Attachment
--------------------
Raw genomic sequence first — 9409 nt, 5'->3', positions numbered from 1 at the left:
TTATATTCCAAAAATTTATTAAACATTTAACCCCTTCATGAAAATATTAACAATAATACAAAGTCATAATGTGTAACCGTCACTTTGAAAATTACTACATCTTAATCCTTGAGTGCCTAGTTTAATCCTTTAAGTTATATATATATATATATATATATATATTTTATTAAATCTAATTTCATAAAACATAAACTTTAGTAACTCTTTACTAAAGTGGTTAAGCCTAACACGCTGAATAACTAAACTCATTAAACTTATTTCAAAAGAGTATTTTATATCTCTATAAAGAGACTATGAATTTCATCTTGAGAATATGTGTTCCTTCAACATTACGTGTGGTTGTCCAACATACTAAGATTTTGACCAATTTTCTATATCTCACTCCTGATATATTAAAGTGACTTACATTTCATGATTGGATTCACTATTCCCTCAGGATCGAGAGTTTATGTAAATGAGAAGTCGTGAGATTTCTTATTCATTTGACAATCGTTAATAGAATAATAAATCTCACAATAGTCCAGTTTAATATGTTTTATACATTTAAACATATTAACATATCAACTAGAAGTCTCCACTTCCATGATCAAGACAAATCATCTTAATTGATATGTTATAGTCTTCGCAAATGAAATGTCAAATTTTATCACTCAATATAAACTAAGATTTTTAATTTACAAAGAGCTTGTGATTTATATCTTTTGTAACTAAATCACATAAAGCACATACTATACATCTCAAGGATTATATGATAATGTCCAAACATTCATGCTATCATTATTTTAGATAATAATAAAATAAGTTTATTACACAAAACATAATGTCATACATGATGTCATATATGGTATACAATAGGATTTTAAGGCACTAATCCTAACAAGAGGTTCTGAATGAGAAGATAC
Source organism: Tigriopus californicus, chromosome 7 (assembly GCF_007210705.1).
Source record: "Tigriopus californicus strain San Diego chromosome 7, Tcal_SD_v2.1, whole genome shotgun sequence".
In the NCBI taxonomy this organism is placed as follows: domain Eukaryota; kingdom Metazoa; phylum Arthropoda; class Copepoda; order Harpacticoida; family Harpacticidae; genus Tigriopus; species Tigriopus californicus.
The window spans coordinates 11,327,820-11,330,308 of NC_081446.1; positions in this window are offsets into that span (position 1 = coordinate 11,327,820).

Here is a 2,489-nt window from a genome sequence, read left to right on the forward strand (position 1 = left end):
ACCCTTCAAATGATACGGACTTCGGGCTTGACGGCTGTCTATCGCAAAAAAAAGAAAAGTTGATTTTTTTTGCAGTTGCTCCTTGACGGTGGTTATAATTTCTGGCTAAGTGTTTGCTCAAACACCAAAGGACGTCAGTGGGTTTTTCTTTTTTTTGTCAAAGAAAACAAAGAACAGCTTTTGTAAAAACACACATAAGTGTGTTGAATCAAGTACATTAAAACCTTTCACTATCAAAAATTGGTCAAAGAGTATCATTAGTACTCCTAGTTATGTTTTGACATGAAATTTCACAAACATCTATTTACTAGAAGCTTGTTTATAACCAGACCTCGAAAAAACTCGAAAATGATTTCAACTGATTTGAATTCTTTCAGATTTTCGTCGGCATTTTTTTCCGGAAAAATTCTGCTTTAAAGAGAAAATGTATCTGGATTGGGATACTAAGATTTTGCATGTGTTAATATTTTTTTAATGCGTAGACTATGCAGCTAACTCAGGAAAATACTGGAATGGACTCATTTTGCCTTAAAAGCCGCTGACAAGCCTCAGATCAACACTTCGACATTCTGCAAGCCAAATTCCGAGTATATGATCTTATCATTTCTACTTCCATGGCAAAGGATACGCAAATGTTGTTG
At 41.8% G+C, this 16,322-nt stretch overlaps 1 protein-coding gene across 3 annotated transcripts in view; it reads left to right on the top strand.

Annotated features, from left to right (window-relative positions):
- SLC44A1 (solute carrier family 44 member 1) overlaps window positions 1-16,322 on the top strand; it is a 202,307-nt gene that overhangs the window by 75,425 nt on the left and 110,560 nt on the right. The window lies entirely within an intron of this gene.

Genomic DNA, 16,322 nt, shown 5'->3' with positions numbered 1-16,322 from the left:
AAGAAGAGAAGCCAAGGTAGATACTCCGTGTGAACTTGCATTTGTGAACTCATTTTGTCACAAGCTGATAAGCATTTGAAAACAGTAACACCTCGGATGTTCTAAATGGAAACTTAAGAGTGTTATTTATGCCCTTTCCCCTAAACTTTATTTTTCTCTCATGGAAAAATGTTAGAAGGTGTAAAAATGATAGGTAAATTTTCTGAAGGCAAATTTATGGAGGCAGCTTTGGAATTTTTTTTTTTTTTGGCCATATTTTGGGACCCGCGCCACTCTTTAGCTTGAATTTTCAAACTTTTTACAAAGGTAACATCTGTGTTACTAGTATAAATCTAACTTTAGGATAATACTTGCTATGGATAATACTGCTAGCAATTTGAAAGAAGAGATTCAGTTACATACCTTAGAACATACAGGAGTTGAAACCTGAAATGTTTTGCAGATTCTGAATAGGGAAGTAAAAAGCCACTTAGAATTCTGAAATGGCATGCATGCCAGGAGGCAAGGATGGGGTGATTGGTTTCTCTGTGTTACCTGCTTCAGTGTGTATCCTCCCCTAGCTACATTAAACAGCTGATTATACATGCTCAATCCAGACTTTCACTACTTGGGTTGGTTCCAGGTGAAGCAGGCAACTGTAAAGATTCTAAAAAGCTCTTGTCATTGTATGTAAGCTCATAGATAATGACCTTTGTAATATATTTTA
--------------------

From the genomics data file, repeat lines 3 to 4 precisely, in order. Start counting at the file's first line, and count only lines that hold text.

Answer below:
Source organism: Tigriopus californicus, chromosome 7 (assembly GCF_007210705.1).
Source record: "Tigriopus californicus strain San Diego chromosome 7, Tcal_SD_v2.1, whole genome shotgun sequence".